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    Foreign Cults in Rome: Creating a Roman Empire (Hardback) By (author) Eric M. Orlin

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    DescriptionReligion is a particularly useful field within which to study Roman self-definition, for the Romans considered themselves to be the most religious of all peoples and ascribed their imperial success to their religiosity. This study builds on the observation that the Romans were remarkably open to outside influences to explore how installing foreign religious elements as part of their own religious system affected their notions of what it meant to be Roman. The inclusion of so many foreign elements posed difficulties for defining a sense of Romanness at the very moment when a territorial definition was becoming obsolete. Using models drawn from anthropology, this book demonstrates that Roman religious activity beginning in the middle Republic (early third century B.C.E.) contributed to redrawing the boundaries of Romanness. The methods by which the Romans absorbed cults and priests and their development of practices in regard to expiations and the celebration of ludi allowed them to recreate a clear sense of identity, one that could include the peoples they had conquered. While this identity faced further challenges during the civil wars of the Late Republic, the book suggests that Roman openness remained a vital part of their religious behavior during this time. Foreign Cults in Rome concludes with a brief look at the reforms of the first emperor Augustus, whose activity can be understood in light of Republican activity, and whose actions laid the foundation for further adaptation under the Empire.


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  • Full bibliographic data for Foreign Cults in Rome

    Title
    Foreign Cults in Rome
    Subtitle
    Creating a Roman Empire
    Authors and contributors
    By (author) Eric M. Orlin
    Physical properties
    Format: Hardback
    Number of pages: 264
    Width: 162 mm
    Height: 242 mm
    Thickness: 23 mm
    Weight: 532 g
    Language
    English
    ISBN
    ISBN 13: 9780199731558
    ISBN 10: 0199731551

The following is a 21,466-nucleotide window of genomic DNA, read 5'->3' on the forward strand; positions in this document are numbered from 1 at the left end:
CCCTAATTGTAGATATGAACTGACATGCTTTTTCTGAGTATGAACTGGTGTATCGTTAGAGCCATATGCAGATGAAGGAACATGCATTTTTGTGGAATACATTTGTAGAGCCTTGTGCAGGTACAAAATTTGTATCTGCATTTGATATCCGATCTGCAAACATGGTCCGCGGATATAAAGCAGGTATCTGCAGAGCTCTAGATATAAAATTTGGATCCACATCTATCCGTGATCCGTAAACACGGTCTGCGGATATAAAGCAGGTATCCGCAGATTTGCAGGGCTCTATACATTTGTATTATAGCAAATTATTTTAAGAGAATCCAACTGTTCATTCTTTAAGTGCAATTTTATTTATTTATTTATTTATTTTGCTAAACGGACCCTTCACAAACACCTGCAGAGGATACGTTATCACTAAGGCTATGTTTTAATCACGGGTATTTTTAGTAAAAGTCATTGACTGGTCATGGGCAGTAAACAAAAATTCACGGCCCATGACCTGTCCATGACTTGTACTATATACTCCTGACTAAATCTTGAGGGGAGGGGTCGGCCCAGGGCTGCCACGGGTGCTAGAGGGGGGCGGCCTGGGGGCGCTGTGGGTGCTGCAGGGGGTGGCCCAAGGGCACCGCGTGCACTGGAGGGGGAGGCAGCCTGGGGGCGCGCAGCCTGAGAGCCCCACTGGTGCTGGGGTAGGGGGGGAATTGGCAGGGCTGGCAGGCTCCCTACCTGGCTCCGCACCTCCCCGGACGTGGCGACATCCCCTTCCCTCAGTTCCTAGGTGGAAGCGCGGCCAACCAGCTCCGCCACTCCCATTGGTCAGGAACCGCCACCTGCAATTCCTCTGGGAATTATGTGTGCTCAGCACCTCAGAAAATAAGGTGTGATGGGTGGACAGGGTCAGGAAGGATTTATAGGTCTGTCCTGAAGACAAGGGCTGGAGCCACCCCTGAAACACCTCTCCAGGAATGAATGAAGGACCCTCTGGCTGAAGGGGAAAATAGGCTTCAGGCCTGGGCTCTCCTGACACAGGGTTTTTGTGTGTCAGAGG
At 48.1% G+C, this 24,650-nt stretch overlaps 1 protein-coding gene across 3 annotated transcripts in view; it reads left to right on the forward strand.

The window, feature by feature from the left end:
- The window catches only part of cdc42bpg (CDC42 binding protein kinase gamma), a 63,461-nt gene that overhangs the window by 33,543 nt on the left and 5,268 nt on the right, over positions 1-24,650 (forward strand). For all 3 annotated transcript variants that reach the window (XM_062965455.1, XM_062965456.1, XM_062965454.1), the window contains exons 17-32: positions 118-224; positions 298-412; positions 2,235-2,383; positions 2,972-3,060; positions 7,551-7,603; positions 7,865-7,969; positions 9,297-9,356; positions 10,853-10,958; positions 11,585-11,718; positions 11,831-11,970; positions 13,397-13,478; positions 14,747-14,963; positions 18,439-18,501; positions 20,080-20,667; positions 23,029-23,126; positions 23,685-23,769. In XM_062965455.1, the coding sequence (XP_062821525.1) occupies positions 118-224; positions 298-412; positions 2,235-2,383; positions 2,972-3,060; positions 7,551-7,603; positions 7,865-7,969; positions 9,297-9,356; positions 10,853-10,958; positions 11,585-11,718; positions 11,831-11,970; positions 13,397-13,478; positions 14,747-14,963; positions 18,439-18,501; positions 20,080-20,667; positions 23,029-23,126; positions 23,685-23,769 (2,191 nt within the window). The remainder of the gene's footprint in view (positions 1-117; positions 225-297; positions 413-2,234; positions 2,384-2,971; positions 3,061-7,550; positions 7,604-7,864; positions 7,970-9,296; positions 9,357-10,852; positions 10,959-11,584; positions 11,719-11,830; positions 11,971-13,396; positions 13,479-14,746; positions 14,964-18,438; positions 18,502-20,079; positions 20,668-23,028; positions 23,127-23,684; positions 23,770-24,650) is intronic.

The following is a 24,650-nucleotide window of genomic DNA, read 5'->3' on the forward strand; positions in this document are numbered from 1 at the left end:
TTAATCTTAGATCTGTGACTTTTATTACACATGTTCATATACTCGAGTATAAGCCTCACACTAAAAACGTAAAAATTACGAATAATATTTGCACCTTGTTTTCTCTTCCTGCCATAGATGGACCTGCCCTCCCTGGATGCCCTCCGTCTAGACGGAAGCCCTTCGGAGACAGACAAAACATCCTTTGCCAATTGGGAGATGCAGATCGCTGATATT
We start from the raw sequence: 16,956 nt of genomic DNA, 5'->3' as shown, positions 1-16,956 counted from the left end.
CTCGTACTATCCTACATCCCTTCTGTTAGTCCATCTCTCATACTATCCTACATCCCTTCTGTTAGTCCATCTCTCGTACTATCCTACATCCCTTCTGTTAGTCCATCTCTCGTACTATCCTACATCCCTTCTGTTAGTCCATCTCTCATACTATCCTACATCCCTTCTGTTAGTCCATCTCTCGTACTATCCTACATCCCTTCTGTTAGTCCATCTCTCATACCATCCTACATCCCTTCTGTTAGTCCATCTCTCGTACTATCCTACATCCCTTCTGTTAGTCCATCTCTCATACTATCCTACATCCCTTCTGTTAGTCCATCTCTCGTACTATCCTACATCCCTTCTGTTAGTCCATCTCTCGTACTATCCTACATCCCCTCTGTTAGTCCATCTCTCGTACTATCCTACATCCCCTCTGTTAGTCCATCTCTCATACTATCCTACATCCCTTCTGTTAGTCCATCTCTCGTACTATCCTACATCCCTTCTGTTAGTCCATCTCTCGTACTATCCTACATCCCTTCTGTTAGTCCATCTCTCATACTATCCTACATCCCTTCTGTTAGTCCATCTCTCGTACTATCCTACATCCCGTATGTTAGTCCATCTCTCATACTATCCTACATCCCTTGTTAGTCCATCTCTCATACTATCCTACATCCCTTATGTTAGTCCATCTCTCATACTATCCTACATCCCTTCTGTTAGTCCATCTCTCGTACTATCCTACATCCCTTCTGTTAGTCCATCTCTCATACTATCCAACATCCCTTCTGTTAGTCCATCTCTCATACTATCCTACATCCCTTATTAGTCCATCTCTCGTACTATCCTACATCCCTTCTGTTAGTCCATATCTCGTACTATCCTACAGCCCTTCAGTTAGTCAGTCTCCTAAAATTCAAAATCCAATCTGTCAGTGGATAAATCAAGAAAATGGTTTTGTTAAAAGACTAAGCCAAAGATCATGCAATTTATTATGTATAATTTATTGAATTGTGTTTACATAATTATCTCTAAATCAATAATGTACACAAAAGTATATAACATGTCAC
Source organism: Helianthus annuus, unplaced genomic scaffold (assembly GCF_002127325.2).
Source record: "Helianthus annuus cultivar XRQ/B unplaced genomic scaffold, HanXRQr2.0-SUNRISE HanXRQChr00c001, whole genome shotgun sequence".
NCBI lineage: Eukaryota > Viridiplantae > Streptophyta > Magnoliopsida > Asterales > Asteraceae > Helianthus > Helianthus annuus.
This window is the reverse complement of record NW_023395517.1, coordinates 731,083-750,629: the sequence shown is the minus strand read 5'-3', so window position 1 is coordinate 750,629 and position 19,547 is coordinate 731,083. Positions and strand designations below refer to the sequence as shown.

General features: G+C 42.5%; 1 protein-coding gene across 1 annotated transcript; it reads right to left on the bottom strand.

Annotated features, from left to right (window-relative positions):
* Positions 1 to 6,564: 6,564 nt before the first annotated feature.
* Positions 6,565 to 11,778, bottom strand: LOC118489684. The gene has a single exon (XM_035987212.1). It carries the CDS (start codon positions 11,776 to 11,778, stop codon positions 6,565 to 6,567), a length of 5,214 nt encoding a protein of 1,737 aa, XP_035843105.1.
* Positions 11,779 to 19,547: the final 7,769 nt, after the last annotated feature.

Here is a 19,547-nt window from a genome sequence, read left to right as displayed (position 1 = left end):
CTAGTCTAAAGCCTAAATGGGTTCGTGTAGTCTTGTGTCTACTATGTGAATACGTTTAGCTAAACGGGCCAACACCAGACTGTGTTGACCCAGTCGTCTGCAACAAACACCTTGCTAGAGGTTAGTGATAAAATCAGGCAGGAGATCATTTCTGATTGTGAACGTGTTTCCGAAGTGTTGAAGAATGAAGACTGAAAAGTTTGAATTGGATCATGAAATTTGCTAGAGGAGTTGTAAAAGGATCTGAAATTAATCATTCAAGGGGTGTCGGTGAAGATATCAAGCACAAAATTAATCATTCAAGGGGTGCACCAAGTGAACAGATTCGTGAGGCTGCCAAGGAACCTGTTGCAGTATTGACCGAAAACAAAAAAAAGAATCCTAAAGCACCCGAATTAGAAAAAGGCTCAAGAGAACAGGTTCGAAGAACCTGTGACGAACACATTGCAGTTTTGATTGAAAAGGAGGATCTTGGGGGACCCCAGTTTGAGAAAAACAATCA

Classifications

    B&T Book Type: NF
    Nielsen BookScan Product Class 3: T5.1
    BIC E4L: HIS
    BIC subject category V2: HBJD
    BIC geographical qualifier V2: 1QDAR
    B&T Modifier: Region of Publication: 01
    B&T Modifier: Subject Development: 01
    BIC subject category V2: HRKP
    B&T Modifier: Geographic Designator: 05
    Ingram Theme: CULT/ITALY
    BISAC V2.8: LAN009000
    B&T General Subject: 431
    Ingram Theme: CHRN/ANCIEN
    Ingram Subject Code: RL
    Libri: I-RL
    B&T Modifier: Geographic Designator: 22
    Warengruppen-Systematik des deutschen Buchhandels: 15540
    BISAC V2.8: REL072000
    BIC subject category V2: HBLA1
    BISAC V2.8: HIS002020
    B&T Modifier: Academic Level: 02
    B&T Modifier: Subject Development: 35
    B&T Merchandise Category: UP
    LC subject heading:
    DC22: 292.07
    BIC subject category V2: 1QDAR
    LC subject heading:
    LC classification: BL805 .O74 2010
    BISAC V2.8: REL033000
    Thema V1.0: QRAX, CF, NHD, NHC, QRS
    Illustrations note
    2 black and white halftones , 2 line illustrations
    Publisher
    Oxford University Press Inc
    Imprint name
    Oxford University Press Inc
    Publication date
    30 September 2010
    Publication City/Country
    New York
    Author Information
    Eric Orlin is Professor of Classics at the University of Puget Sound
    Review quote
    Its value lies ... in the overview that it provides, bringing together well- and lesser-known episodes from the period during which Roman expansion brought inevitable tensions in its wake, to explore these tensions in terms of choices made over which deities to include, and over when, where and how to pay them cult. ... a positive contribution to our understanding of the Roman Republic. Anna Clark, Journal of Roman Studies
    Table of contents
    ACKNOWLEDGEMENTS ; INTRODUCTION ; 1. Foreign Cults in Rome ; 2. Cult Introductions of the Third Century ; 3. Foreign Priests in Rome ; 4. Prodigies and Expiations ; 5. Ludi ; 6. Establishing Boundaries in the Second Century ; 7. The Challenges of the First Century ; CONCLUSION ; BIBLIOGRAPHY ; INDEX